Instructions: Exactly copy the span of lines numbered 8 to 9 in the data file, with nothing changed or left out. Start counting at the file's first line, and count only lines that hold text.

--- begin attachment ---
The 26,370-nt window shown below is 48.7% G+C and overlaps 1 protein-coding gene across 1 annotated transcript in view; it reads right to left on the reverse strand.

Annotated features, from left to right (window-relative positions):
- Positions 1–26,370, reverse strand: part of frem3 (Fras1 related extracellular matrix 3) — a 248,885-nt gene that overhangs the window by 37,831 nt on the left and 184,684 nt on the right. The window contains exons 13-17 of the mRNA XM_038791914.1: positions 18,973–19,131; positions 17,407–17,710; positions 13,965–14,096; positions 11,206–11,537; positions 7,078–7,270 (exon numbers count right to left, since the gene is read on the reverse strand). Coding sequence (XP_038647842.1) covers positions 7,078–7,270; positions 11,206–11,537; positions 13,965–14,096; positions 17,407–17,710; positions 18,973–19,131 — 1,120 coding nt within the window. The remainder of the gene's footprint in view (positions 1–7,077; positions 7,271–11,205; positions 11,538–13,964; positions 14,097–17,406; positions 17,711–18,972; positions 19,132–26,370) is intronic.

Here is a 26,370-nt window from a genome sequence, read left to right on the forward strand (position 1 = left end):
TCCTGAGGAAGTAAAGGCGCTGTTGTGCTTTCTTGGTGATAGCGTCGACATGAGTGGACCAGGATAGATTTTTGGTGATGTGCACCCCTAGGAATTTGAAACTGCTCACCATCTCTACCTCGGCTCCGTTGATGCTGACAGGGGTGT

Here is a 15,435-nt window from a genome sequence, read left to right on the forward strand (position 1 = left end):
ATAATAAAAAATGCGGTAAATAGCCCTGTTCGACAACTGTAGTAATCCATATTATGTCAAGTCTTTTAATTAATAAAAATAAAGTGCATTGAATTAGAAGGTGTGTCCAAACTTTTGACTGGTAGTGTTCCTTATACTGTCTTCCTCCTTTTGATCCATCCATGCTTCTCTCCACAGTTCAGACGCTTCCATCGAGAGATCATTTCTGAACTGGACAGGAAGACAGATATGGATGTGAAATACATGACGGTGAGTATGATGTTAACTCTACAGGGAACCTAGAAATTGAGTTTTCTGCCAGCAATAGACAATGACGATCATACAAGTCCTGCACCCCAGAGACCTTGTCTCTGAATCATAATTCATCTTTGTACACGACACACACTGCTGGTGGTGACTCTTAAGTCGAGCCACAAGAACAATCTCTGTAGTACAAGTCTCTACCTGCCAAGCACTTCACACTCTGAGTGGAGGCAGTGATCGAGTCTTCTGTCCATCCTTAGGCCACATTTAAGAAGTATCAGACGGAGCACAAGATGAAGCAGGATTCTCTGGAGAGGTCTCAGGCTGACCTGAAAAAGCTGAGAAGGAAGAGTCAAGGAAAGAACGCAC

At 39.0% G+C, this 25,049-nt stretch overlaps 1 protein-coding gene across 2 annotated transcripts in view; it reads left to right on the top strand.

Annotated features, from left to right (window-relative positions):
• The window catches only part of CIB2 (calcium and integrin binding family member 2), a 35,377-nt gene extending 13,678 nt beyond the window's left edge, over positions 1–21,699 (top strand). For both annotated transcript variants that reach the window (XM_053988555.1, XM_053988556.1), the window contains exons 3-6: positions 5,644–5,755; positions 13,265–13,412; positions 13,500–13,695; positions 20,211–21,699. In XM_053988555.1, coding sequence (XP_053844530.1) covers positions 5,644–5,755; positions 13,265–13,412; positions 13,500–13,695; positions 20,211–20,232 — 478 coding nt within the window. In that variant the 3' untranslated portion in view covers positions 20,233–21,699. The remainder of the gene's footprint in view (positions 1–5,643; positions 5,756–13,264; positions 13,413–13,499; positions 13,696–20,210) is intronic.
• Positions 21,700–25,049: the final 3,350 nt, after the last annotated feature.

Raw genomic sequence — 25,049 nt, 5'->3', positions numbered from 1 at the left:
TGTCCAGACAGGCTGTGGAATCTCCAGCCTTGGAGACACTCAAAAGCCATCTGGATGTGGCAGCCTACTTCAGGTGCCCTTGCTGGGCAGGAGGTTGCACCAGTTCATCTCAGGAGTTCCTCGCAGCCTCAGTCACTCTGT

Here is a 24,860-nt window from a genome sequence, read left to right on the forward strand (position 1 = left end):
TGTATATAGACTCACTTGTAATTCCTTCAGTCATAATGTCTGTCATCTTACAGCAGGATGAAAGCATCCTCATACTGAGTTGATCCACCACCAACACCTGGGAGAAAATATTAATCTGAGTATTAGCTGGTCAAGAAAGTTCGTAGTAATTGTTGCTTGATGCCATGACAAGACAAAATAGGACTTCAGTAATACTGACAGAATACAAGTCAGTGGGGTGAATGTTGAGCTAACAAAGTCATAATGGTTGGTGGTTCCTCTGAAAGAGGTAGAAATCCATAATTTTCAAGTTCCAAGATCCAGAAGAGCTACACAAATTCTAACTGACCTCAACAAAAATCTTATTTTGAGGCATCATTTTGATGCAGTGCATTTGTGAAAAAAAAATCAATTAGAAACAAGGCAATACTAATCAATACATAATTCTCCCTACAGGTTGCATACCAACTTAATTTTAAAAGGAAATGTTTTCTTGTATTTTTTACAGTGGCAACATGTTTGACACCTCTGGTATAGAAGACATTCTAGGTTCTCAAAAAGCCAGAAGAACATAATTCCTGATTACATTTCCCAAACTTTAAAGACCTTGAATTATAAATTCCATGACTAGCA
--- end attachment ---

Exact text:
At 39.0% G+C, this 25,049-nt stretch overlaps 1 protein-coding gene across 2 annotated transcripts in view; it reads left to right on the top strand.

Annotated features, from left to right (window-relative positions):